Workers deserve justice

The issue of labor exploitation has been on my mind lately — for some reason, everywhere I look, the struggles of employees are flashing before me, and I cannot help but bring attention to these issues.

In Seattle, on Nov. 7, 60 farm workers were bussed to Stemilt Grower’s Apple Orchard, the nation’s largest supplier of cherries and tree fruits. After getting off the bus they were told they’d be making $25 for five hours worth of labor. When the workers refused to work, they were stranded.

But these issues seem so distant and abstract. They don’t affect us, right?

The reality is, infringement of workers rights is happening on the University Park  campus. Employees are losing hours and health care benefits.

The USC Student Coalition Against Labor Exploitation, which works to create a socially responsible university and monitor labor exploitation on campus, will host a worker meet and greet on Thursday in the University Religious Center fishbowl from 4 p.m. to 5:30 p.m. so students can hear directly from the employees.

According to SCALE’s Facebook event, “[USC’s] attempts at resolving worker issues and sharing their grievances with administration have been largely ignored.”

The Keck strikes took the lime light for a while at the University Park and Health Science campuses.

Workers at Keck School of Medicine strikers expressed grievances because they were losing retirement benefits.

They were also striking against  ongoing contract negotiations and inadequate input in matters regarding staffing and delivery of goods.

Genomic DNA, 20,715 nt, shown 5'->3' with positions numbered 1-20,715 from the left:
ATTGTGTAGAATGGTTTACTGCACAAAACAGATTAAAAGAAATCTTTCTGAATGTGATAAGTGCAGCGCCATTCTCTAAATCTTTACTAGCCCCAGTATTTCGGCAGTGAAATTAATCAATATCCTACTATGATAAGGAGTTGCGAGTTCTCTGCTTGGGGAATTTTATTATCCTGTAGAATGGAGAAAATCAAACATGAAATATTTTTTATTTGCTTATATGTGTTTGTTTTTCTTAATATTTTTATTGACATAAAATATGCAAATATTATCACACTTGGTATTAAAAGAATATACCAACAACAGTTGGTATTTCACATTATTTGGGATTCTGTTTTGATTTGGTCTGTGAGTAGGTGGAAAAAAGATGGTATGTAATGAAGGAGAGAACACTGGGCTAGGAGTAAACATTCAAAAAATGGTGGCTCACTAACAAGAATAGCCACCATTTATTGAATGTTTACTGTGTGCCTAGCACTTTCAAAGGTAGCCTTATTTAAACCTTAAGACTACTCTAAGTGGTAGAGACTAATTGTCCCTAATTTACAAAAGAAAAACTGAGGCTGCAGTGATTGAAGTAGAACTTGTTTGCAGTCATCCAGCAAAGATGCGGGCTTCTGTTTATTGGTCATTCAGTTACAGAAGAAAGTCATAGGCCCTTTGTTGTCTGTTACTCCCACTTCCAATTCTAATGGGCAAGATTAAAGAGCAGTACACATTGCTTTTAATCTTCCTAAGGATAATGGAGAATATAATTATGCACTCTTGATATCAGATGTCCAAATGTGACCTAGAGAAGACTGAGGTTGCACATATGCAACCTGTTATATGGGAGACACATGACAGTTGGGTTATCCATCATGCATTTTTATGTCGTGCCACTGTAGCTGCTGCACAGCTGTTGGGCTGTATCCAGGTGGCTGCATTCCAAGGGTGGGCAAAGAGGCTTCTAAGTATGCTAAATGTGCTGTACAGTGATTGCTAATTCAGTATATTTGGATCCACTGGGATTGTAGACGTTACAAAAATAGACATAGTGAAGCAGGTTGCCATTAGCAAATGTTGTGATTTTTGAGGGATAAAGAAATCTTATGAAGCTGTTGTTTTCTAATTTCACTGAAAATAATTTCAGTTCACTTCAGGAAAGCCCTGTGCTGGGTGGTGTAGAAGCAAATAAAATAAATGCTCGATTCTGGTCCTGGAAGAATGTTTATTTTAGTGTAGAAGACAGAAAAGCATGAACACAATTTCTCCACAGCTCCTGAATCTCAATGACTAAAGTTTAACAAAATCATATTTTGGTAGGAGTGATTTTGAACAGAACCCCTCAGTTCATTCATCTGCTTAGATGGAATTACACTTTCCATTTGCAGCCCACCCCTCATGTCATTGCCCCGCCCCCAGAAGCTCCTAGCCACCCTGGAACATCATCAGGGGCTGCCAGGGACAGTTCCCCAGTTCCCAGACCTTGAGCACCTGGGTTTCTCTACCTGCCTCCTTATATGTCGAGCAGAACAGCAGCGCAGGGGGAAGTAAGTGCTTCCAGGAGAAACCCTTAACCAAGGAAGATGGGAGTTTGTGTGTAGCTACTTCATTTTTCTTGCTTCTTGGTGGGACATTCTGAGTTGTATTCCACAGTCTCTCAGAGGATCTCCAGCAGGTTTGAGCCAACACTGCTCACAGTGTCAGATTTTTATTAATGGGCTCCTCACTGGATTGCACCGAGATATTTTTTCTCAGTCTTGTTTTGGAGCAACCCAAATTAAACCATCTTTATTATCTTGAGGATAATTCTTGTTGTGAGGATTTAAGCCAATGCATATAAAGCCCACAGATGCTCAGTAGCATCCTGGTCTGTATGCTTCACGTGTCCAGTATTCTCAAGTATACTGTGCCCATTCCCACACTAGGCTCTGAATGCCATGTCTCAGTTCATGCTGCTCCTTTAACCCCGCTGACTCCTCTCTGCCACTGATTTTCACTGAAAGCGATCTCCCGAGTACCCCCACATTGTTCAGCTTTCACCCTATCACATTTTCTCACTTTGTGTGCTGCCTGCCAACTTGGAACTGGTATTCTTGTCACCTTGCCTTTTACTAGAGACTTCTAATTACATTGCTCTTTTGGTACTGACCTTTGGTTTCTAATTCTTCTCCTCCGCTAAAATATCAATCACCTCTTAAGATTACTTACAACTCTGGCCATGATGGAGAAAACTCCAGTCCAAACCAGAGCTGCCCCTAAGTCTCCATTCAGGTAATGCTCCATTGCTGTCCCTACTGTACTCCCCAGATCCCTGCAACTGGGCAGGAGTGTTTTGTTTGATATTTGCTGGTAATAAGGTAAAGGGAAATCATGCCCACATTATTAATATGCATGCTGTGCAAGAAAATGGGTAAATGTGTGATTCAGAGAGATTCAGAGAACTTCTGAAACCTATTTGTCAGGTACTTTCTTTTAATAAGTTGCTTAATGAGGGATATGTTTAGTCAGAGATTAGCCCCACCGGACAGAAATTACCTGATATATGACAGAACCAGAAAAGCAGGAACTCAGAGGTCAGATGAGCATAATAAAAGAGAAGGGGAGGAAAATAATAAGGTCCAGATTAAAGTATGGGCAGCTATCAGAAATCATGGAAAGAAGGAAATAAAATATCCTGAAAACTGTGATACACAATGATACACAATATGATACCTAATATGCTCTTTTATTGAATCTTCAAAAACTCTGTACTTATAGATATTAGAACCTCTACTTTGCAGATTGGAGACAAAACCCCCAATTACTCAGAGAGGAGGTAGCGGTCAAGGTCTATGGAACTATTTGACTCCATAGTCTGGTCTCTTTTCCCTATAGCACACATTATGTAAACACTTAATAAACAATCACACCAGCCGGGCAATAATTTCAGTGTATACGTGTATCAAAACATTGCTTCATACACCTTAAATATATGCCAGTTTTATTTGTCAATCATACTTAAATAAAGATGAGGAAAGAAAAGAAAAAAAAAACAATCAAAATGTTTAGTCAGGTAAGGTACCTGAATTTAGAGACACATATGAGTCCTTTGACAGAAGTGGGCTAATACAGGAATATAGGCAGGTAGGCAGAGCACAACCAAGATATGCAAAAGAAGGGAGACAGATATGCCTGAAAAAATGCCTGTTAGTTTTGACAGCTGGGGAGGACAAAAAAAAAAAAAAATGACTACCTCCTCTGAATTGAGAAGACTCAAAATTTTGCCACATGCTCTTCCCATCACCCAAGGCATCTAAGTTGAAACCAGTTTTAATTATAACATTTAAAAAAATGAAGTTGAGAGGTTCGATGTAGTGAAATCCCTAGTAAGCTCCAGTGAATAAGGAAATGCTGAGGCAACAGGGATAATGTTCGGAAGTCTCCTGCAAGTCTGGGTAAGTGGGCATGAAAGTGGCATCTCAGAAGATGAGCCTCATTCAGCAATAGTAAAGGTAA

Because the workers are represented by the National Union of Healthcare Workers, their concerns were facilitated into a 24-hour strike. Perhaps USC isn’t as wholesome as it is seems to be.

This week, another labor issue at the University Park campus has arisen.

According to SCALE, employees at the on-campus food places we love — Parkside Restaurant, Seeds Marketplace and Trojan Grounds — have been losing working hours and health care benefits.

The university needs to be more transparent about labor issues. USC should intervene in the SCALE meeting on Thursday, and provide their perspective and justification of why benefits are being taken away from employees. I am shocked at the lack of intervention on behalf of the administration.

As a student body, we deserve to know why employees’ hours are being cut, and why on earth health care benefits are being sacrificed.

The discussion of prominent labor issues on campus should be university-wide. USC so often strives to stress this “Trojan Family” yet their actions prove otherwise by not providing explanations for their treatment against the employees.

If it weren’t for SCALE, it’s doubtful the employees from on-campus food venues would have other means in which to address their issues and frustration with USC.

There were only minimal updates about the USC Keck School of Medicine strike from the university.

Moreover, if it weren’t for word of mouth, I wouldn’t have known there were more labor issues on the University Park Campus.

We interact with these employees daily — if the university doesn’t maintain transparency, then it is saying as an entity, this institution does not see labor issues as one of importance.

The employees here deserve to have direct responses from administration about their concerns.

Perhaps it is time for USC to reevaluate the principles behind this so-called “family,” and maintain the utmost transparency in issues of such importance


Mellissa Linton is a sophomore majoring in English. 

5 replies